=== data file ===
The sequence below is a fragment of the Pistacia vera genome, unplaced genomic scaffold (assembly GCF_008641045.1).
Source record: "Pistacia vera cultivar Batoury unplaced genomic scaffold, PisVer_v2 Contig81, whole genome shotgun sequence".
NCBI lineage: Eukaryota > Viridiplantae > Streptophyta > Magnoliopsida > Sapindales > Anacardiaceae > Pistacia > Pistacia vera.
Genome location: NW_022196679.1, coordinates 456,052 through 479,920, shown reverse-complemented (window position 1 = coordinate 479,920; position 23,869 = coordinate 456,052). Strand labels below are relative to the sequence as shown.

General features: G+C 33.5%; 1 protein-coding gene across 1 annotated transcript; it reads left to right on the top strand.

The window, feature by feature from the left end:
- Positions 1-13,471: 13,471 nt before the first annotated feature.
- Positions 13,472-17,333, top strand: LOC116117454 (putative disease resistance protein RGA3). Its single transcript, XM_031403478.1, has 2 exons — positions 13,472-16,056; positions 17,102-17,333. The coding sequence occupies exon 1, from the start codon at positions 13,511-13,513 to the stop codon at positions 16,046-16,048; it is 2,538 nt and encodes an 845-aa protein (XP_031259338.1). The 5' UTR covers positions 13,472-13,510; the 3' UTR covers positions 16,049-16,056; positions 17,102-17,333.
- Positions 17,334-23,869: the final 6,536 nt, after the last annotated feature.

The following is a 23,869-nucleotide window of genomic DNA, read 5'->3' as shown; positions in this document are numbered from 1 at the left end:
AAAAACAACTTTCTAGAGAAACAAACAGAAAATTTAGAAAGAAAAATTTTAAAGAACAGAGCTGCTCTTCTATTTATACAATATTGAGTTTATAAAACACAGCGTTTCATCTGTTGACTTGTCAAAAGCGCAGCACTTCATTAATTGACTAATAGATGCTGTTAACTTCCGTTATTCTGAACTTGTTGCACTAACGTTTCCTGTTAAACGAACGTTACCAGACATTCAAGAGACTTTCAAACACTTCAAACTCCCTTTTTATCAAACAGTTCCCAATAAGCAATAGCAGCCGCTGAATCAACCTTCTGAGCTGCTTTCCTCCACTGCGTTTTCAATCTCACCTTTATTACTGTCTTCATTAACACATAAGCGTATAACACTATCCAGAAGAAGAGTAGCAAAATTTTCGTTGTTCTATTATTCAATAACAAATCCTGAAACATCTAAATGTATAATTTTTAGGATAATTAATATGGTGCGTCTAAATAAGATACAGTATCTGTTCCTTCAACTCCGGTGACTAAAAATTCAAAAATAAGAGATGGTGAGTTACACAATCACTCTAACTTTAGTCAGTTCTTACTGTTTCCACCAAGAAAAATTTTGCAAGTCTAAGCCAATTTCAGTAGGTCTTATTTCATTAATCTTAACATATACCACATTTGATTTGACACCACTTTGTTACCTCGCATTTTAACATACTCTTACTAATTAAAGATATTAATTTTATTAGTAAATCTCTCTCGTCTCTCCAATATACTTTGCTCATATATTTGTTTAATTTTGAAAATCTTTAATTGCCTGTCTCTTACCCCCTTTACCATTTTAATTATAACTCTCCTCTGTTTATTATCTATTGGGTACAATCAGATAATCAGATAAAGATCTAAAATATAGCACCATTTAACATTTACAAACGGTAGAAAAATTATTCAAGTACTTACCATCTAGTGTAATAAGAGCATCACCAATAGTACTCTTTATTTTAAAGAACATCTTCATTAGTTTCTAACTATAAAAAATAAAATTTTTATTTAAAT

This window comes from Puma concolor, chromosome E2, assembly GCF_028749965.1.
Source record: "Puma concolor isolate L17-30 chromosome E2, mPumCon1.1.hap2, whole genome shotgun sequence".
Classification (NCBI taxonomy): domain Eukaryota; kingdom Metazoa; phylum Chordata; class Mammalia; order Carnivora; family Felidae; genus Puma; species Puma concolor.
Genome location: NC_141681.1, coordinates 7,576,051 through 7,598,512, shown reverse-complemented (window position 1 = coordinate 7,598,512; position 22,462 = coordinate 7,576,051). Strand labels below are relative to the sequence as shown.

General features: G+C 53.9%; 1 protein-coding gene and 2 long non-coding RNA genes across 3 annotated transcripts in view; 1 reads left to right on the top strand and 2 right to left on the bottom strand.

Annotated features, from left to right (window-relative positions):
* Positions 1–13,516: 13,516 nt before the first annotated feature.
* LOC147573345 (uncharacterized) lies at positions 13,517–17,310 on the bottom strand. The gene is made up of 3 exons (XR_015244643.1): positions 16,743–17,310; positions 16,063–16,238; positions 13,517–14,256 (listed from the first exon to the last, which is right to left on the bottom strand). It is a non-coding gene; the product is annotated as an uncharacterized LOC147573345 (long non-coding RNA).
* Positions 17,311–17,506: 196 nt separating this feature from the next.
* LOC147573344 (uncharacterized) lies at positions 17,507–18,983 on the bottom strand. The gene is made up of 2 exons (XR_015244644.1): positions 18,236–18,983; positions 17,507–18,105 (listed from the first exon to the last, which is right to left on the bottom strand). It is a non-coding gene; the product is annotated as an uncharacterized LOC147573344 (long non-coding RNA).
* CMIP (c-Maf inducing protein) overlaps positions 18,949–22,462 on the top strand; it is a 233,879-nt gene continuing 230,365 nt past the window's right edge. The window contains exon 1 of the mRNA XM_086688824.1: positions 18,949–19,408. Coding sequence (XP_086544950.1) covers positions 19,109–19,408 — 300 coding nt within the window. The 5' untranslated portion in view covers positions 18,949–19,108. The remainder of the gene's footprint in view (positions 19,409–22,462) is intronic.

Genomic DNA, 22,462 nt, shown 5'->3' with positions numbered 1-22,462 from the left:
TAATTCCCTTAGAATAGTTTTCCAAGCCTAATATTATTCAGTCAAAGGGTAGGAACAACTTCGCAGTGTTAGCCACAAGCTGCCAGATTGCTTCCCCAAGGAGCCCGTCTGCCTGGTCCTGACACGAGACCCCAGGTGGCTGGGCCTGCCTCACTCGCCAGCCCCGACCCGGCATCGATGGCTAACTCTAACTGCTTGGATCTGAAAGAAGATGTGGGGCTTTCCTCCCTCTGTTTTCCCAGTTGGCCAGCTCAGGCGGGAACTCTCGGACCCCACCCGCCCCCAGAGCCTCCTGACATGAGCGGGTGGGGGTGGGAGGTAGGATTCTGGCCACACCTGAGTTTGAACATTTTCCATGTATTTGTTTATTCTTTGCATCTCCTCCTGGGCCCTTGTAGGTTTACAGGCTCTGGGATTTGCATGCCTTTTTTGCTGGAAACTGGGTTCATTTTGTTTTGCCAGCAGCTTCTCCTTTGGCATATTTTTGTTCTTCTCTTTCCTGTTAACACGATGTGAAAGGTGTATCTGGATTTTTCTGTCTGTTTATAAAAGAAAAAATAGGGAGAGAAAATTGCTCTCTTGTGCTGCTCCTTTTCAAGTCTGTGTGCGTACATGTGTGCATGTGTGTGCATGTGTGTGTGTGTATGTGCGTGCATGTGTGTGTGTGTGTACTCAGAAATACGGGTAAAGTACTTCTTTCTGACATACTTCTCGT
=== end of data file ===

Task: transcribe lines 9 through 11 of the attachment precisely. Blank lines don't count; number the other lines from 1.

- Positions 17,334-23,869: the final 6,536 nt, after the last annotated feature.

The following is a 23,869-nucleotide window of genomic DNA, read 5'->3' as shown; positions in this document are numbered from 1 at the left end:
AAAAACAACTTTCTAGAGAAACAAACAGAAAATTTAGAAAGAAAAATTTTAAAGAACAGAGCTGCTCTTCTATTTATACAATATTGAGTTTATAAAACACAGCGTTTCATCTGTTGACTTGTCAAAAGCGCAGCACTTCATTAATTGACTAATAGATGCTGTTAACTTCCGTTATTCTGAACTTGTTGCACTAACGTTTCCTGTTAAACGAACGTTACCAGACATTCAAGAGACTTTCAAACACTTCAAACTCCCTTTTTATCAAACAGTTCCCAATAAGCAATAGCAGCCGCTGAATCAACCTTCTGAGCTGCTTTCCTCCACTGCGTTTTCAATCTCACCTTTATTACTGTCTTCATTAACACATAAGCGTATAACACTATCCAGAAGAAGAGTAGCAAAATTTTCGTTGTTCTATTATTCAATAACAAATCCTGAAACATCTAAATGTATAATTTTTAGGATAATTAATATGGTGCGTCTAAATAAGATACAGTATCTGTTCCTTCAACTCCGGTGACTAAAAATTCAAAAATAAGAGATGGTGAGTTACACAATCACTCTAACTTTAGTCAGTTCTTACTGTTTCCACCAAGAAAAATTTTGCAAGTCTAAGCCAATTTCAGTAGGTCTTATTTCATTAATCTTAACATATACCACATTTGATTTGACACCACTTTGTTACCTCGCATTTTAACATACTCTTACTAATTAAAGATATTAATTTTATTAGTAAATCTCTCTCGTCTCTCCAATATACTTTGCTCATATATTTGTTTAATTTTGAAAATCTTTAATTGCCTGTCTCTTACCCCCTTTACCATTTTAATTATAACTCTCCTCTGTTTATTATCTATTGGGTACAATCAGATAATCAGATAAAGATCTAAAATATAGCACCATTTAACATTTACAAACGGTAGAAAAATTATTCAAGTACTTACCATCTAGTGTAATAAGAGCATCACCAATAGTACTCTTTATTTTAAAGAACATCTTCATTAGTTTCTAACTATAAAAAATAAAATTTTTATTTAAAT